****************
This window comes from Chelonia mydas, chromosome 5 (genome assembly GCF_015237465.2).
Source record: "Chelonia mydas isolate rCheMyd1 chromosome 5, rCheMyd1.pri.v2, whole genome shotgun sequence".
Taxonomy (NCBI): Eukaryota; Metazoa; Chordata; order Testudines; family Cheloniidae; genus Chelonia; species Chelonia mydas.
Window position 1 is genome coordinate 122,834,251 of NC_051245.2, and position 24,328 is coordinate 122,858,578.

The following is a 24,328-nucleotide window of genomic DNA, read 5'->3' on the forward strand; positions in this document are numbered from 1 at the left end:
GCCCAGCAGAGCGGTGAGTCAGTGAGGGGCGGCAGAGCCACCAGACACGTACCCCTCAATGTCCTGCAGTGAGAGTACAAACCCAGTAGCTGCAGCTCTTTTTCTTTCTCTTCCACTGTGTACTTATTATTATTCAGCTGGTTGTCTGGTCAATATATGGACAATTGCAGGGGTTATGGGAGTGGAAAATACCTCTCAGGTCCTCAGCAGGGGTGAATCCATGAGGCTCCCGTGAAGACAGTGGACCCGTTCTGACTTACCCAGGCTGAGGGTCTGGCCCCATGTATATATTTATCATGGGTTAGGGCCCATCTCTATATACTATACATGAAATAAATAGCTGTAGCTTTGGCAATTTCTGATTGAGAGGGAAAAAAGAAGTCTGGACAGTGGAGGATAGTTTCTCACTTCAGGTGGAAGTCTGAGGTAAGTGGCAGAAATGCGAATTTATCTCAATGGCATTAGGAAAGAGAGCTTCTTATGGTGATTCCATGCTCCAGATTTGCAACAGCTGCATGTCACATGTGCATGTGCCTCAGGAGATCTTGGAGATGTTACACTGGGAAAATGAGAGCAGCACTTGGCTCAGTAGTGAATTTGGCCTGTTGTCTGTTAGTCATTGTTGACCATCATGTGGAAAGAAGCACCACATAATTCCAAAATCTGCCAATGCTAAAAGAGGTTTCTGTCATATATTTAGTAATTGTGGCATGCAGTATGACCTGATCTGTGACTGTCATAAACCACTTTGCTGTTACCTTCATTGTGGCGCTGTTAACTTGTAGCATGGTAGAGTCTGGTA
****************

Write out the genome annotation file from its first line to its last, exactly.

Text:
This window comes from Chelonia mydas, chromosome 5 (genome assembly GCF_015237465.2).
Source record: "Chelonia mydas isolate rCheMyd1 chromosome 5, rCheMyd1.pri.v2, whole genome shotgun sequence".
Taxonomy (NCBI): Eukaryota; Metazoa; Chordata; order Testudines; family Cheloniidae; genus Chelonia; species Chelonia mydas.
Window position 1 is genome coordinate 122,834,251 of NC_051245.2, and position 24,328 is coordinate 122,858,578.

The following is a 24,328-nucleotide window of genomic DNA, read 5'->3' on the forward strand; positions in this document are numbered from 1 at the left end:
GCCCAGCAGAGCGGTGAGTCAGTGAGGGGCGGCAGAGCCACCAGACACGTACCCCTCAATGTCCTGCAGTGAGAGTACAAACCCAGTAGCTGCAGCTCTTTTTCTTTCTCTTCCACTGTGTACTTATTATTATTCAGCTGGTTGTCTGGTCAATATATGGACAATTGCAGGGGTTATGGGAGTGGAAAATACCTCTCAGGTCCTCAGCAGGGGTGAATCCATGAGGCTCCCGTGAAGACAGTGGACCCGTTCTGACTTACCCAGGCTGAGGGTCTGGCCCCATGTATATATTTATCATGGGTTAGGGCCCATCTCTATATACTATACATGAAATAAATAGCTGTAGCTTTGGCAATTTCTGATTGAGAGGGAAAAAAGAAGTCTGGACAGTGGAGGATAGTTTCTCACTTCAGGTGGAAGTCTGAGGTAAGTGGCAGAAATGCGAATTTATCTCAATGGCATTAGGAAAGAGAGCTTCTTATGGTGATTCCATGCTCCAGATTTGCAACAGCTGCATGTCACATGTGCATGTGCCTCAGGAGATCTTGGAGATGTTACACTGGGAAAATGAGAGCAGCACTTGGCTCAGTAGTGAATTTGGCCTGTTGTCTGTTAGTCATTGTTGACCATCATGTGGAAAGAAGCACCACATAATTCCAAAATCTGCCAATGCTAAAAGAGGTTTCTGTCATATATTTAGTAATTGTGGCATGCAGTATGACCTGATCTGTGACTGTCATAAACCACTTTGCTGTTACCTTCATTGTGGCGCTGTTAACTTGTAGCATGGTAGAGTCTGGTA